Federal Coordination And Compliance Section

Executive Order 12250 Coordination of Grant-Related Civil Rights Statutes

In 1980, President Carter signed Executive Order 12250, which provided for the consistent and effective implementation of various laws prohibiting discriminatory practices on the basis of race, color, national origin, sex, disability, or religion in programs and activities receiving federal financial assistance.  The responsibility for implementing  this Executive Order was placed with the Attorney General.  This responsibility, except for the authority to approve regulations, was redelegated to the Assistant Attorney General for Civil Rights.  The Federal Coordination and Compliance Section carries out this responsibility on a day to day basis.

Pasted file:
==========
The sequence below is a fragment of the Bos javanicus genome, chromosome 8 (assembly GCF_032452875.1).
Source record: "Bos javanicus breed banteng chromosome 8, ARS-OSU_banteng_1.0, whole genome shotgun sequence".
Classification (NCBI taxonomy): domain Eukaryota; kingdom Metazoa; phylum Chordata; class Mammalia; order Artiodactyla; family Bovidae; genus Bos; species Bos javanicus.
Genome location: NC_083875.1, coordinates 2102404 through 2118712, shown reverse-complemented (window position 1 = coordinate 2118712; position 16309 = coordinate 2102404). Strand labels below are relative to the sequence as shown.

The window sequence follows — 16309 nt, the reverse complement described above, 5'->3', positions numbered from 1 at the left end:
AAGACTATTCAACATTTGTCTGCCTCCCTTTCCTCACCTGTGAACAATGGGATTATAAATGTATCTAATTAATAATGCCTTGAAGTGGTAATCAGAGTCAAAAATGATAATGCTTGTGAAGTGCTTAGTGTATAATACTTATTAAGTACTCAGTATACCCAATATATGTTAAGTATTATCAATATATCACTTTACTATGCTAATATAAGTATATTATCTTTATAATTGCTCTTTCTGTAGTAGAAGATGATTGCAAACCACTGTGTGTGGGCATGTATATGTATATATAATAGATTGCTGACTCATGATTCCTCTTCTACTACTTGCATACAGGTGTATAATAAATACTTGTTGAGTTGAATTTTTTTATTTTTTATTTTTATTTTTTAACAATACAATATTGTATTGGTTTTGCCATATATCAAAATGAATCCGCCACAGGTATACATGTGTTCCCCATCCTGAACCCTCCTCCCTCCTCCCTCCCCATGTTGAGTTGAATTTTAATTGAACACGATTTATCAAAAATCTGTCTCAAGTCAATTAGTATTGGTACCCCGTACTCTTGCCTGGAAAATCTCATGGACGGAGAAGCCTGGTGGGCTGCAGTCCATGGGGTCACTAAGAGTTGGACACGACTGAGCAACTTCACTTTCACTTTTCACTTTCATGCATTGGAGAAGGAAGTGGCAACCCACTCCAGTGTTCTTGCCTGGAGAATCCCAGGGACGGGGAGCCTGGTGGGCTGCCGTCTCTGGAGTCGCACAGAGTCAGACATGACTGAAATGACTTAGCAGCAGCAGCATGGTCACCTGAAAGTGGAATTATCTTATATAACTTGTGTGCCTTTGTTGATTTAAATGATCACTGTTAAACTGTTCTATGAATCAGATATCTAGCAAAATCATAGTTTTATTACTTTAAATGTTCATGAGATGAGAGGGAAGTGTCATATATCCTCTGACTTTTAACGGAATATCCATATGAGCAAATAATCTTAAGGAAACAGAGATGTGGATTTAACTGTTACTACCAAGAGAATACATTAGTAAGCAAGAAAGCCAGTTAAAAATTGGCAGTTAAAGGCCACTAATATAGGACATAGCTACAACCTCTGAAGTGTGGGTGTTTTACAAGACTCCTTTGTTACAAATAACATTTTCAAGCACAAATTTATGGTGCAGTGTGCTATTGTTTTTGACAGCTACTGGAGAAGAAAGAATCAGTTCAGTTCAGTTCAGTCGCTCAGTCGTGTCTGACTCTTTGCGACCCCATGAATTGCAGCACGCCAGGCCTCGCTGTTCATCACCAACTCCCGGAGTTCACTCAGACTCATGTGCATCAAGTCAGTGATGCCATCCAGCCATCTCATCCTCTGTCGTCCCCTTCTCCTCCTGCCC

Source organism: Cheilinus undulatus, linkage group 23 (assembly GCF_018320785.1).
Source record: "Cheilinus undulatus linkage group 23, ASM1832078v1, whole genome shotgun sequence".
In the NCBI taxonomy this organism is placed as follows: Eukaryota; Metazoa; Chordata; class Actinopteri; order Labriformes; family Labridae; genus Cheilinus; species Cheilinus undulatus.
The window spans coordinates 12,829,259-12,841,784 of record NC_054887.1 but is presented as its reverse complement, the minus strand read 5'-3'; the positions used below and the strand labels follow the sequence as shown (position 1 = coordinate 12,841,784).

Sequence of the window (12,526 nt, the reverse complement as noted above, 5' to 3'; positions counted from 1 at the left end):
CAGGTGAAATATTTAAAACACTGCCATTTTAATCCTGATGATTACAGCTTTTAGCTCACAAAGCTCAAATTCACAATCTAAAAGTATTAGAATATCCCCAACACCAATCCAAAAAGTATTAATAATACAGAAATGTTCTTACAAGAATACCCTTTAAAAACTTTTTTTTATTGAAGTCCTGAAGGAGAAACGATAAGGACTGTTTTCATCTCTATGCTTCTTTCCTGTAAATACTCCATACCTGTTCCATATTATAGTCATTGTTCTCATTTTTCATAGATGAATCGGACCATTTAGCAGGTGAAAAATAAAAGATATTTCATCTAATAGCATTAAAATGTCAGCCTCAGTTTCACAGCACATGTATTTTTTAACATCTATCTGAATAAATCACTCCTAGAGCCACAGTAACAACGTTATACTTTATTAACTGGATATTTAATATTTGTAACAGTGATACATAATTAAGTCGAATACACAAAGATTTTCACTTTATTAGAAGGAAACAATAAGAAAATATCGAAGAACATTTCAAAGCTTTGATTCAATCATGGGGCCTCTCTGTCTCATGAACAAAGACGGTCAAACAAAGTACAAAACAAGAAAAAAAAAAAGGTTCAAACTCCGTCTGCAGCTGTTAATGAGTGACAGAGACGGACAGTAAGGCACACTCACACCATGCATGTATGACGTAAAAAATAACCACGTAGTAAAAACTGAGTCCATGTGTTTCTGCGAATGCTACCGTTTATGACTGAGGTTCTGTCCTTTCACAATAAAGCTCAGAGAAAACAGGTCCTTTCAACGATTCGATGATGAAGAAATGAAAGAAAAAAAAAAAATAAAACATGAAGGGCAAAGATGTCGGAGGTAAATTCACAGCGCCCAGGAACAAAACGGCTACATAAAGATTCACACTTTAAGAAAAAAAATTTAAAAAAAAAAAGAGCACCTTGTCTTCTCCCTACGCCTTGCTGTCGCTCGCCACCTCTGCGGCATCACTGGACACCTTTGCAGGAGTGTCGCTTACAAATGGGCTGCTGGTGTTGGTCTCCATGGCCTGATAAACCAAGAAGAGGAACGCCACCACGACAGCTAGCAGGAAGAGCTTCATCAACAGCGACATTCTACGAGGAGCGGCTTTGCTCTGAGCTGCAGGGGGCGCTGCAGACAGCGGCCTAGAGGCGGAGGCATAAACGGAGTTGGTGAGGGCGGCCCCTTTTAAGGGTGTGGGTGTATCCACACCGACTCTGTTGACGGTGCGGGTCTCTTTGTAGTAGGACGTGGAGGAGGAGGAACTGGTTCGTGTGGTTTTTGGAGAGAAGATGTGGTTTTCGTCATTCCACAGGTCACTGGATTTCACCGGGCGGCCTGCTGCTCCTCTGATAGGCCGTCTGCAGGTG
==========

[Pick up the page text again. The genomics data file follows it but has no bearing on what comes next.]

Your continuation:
Congress has enacted numerous statutes prohibiting discrimination against certain classes of people by recipients of Federal financial assistance.  Several of these statutes apply to a broad spectrum of recipients, and are called cross-cutting grant-related civil rights statutes.  Many other statutes apply only to recipients of specific federal agencies, and are called program-specific grant-related civil rights statutes.

Listed on this website are many of these cross-cutting and program-specific grant-related statutes imposing civil rights obligations on recipients, along with explanations of the programs covered and the responsible federal agency.  Also listed here are manuals, guidance, regulations, brochures, and other information released by the U.S. Department of Justice related to these civil rights statutes.

Cross-Cutting Laws, Regulations, and Materials

Updated August 7, 2015